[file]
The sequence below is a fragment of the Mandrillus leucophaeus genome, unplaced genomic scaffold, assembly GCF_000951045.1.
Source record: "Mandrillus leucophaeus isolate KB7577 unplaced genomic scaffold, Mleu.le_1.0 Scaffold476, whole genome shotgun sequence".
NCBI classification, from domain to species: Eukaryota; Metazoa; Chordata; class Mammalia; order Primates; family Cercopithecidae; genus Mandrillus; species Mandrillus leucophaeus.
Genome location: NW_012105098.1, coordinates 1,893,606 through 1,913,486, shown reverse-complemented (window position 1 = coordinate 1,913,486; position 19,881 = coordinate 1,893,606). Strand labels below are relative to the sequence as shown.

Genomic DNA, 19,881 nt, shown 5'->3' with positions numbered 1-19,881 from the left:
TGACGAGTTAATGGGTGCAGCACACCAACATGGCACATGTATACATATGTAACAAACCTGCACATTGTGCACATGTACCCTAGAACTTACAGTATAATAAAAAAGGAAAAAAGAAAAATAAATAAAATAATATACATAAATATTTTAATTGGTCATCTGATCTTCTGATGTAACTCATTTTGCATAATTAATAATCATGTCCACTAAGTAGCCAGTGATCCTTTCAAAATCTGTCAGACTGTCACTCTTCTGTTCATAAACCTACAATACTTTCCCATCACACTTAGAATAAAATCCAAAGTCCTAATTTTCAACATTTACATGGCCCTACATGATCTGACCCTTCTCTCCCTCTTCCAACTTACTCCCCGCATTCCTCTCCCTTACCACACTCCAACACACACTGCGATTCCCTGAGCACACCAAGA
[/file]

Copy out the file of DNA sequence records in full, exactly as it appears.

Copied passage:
The sequence below is a fragment of the Mandrillus leucophaeus genome, unplaced genomic scaffold, assembly GCF_000951045.1.
Source record: "Mandrillus leucophaeus isolate KB7577 unplaced genomic scaffold, Mleu.le_1.0 Scaffold476, whole genome shotgun sequence".
NCBI classification, from domain to species: Eukaryota; Metazoa; Chordata; class Mammalia; order Primates; family Cercopithecidae; genus Mandrillus; species Mandrillus leucophaeus.
Genome location: NW_012105098.1, coordinates 1,893,606 through 1,913,486, shown reverse-complemented (window position 1 = coordinate 1,913,486; position 19,881 = coordinate 1,893,606). Strand labels below are relative to the sequence as shown.

Genomic DNA, 19,881 nt, shown 5'->3' with positions numbered 1-19,881 from the left:
TGACGAGTTAATGGGTGCAGCACACCAACATGGCACATGTATACATATGTAACAAACCTGCACATTGTGCACATGTACCCTAGAACTTACAGTATAATAAAAAAGGAAAAAAGAAAAATAAATAAAATAATATACATAAATATTTTAATTGGTCATCTGATCTTCTGATGTAACTCATTTTGCATAATTAATAATCATGTCCACTAAGTAGCCAGTGATCCTTTCAAAATCTGTCAGACTGTCACTCTTCTGTTCATAAACCTACAATACTTTCCCATCACACTTAGAATAAAATCCAAAGTCCTAATTTTCAACATTTACATGGCCCTACATGATCTGACCCTTCTCTCCCTCTTCCAACTTACTCCCCGCATTCCTCTCCCTTACCACACTCCAACACACACTGCGATTCCCTGAGCACACCAAGA